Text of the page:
Source: Edition 1, Law & Taxes Newsletter published by EKONID (Deutsch-Indonesische Industrie – und Handelskammer) in June 2015:

Implementing the Indonesian Currency Law

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By Gilang M. Santosa, S.H., Associate

Since 28 June 2011, the Indonesian Government has been prohibiting the use of foreign currencies in payment transactions performed in Indonesia. Although the Currency Law has imposed imprisonment and fine for offenders of such mandatory use of Rupiah, there are still many transactions using foreign currencies.This is mainly because of the existence of loopholes in the Currency Law that is being interpreted allowing the use of foreign currencies as long as it is agreed in writing and the interpretation of the Ministry of Finance that excludes non-cash transaction from the scope of the Currency Law.

To implement the Currency Law, Bank Indonesia has enacted BI Regulation 17/3/PBI/2005 on the mandatory use of Rupiah within the territory of Indonesia (BI Regulation). Under the BI Regulation, the use of foreign currencies in non-cash transactions is prohibited, in addition to the prohibition to use foreign currency in cash transactions that has been introduced since 2011. Refusal of the Rupiah as currency is also prohibited, except where there is doubt regarding the authenticity of the Rupiah or if payment in foreign currencies has been agreed in writing. Differing from the Currency Law, the BI Regulation explains that "written agreements" that may exempt one from using Rupiah are agreements (i) within the framework of the implementation of the State Budget (APBN), (ii) on grants to or from offshore, (iii) in international trade transactions, (iv) related to bank savings in foreign currencies, or (v) international financing transactions and (vi) strategic infrastructure projects and subject to BI approval.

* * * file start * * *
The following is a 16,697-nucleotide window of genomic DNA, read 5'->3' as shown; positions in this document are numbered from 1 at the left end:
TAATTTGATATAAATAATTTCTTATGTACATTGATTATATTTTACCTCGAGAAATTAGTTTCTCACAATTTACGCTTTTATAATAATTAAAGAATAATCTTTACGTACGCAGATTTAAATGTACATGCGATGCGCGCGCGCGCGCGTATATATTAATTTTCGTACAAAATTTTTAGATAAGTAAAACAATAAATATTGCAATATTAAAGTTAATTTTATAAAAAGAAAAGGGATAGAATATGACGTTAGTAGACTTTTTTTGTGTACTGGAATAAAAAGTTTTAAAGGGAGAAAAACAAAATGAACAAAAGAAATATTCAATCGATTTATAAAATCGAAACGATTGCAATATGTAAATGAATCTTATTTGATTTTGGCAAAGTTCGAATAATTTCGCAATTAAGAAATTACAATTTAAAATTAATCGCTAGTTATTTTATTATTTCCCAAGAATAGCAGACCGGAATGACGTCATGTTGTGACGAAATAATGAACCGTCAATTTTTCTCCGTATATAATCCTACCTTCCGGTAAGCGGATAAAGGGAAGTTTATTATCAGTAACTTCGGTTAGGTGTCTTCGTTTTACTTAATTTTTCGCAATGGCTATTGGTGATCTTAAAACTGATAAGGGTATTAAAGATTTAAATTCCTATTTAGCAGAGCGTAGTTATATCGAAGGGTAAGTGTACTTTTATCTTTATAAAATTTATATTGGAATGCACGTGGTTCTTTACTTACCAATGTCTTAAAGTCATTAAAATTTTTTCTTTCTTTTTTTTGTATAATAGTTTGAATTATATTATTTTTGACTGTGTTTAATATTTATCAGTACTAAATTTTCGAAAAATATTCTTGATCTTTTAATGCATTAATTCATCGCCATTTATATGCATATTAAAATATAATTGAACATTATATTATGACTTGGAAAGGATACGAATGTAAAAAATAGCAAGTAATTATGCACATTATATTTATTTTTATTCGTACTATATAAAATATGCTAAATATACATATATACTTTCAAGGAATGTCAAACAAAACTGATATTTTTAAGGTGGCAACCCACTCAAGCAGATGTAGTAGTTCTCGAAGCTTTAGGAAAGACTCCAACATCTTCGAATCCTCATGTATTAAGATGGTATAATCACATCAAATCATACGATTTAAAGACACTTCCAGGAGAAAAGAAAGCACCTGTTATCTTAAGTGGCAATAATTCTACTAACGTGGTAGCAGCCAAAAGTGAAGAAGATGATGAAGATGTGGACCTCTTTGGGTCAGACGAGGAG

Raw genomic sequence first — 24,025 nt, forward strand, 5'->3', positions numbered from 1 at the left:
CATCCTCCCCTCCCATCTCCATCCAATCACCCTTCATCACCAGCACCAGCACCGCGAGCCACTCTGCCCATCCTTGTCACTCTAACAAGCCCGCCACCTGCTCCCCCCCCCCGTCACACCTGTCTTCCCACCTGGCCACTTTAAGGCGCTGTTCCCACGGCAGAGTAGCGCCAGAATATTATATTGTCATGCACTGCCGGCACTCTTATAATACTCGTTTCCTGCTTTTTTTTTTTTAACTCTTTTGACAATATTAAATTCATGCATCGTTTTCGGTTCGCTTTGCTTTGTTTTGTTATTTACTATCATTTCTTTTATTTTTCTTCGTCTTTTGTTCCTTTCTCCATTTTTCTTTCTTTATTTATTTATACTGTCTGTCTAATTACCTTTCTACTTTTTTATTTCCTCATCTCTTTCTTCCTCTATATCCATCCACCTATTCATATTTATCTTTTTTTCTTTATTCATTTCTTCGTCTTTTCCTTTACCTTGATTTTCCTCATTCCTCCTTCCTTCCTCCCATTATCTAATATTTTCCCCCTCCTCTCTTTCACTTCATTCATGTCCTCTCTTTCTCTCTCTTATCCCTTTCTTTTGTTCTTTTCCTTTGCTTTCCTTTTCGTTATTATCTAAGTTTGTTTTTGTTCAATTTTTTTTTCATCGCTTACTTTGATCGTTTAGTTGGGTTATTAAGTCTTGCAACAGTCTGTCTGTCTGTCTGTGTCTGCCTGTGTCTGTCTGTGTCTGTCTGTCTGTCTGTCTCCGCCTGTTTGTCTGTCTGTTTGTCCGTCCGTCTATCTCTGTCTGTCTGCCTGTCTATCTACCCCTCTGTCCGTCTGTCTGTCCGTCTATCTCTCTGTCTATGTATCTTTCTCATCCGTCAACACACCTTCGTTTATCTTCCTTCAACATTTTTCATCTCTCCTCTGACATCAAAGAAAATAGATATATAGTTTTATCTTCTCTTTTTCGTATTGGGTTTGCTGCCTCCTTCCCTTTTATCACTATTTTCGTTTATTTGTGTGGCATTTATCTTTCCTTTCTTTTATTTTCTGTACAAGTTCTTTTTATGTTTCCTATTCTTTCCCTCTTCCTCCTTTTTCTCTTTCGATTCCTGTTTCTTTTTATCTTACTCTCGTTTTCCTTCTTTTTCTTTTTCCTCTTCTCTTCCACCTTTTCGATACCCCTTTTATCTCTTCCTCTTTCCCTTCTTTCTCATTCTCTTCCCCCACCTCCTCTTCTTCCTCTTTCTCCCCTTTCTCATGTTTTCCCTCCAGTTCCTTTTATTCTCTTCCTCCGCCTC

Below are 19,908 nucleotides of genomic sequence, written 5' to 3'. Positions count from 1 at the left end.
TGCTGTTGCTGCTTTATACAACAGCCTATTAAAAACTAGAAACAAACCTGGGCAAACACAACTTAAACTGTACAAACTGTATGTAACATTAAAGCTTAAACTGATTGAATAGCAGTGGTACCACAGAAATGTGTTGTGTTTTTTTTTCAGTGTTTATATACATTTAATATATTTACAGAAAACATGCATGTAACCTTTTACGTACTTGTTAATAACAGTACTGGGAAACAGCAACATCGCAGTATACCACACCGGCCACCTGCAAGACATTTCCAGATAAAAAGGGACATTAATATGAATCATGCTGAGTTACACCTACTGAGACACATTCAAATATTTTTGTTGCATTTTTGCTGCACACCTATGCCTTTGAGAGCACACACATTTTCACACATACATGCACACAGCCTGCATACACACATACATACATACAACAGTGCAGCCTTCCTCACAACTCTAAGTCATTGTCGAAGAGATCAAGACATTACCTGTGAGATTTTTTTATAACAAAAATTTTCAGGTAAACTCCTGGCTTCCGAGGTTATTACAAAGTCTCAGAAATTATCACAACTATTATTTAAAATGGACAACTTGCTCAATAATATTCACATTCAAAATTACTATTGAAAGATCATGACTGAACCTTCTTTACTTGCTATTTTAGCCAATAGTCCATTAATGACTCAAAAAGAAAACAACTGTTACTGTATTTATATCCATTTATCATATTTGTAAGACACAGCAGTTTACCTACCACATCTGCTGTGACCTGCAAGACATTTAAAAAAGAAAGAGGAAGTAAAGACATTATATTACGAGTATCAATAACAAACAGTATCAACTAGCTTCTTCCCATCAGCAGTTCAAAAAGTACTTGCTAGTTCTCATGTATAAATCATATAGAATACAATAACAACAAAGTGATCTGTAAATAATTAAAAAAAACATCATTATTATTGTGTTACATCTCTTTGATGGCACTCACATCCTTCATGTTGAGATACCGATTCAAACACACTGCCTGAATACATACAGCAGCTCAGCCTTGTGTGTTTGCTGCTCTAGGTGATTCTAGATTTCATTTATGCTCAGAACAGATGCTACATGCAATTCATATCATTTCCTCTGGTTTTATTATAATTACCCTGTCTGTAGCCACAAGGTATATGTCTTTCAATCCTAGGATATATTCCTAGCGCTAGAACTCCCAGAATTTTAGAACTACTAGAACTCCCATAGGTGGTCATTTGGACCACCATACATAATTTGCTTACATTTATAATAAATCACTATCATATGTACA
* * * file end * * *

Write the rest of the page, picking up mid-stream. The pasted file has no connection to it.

The BI Regulation also introduces the obligation to use Rupiah in price quotations for good and/or services. To bridge the impositon of mandatory use of Rupiah in transactions within the territory of Indonesia, the BI Regulation sets 1 July 2015 as the latest date for any party to use foreign currencies.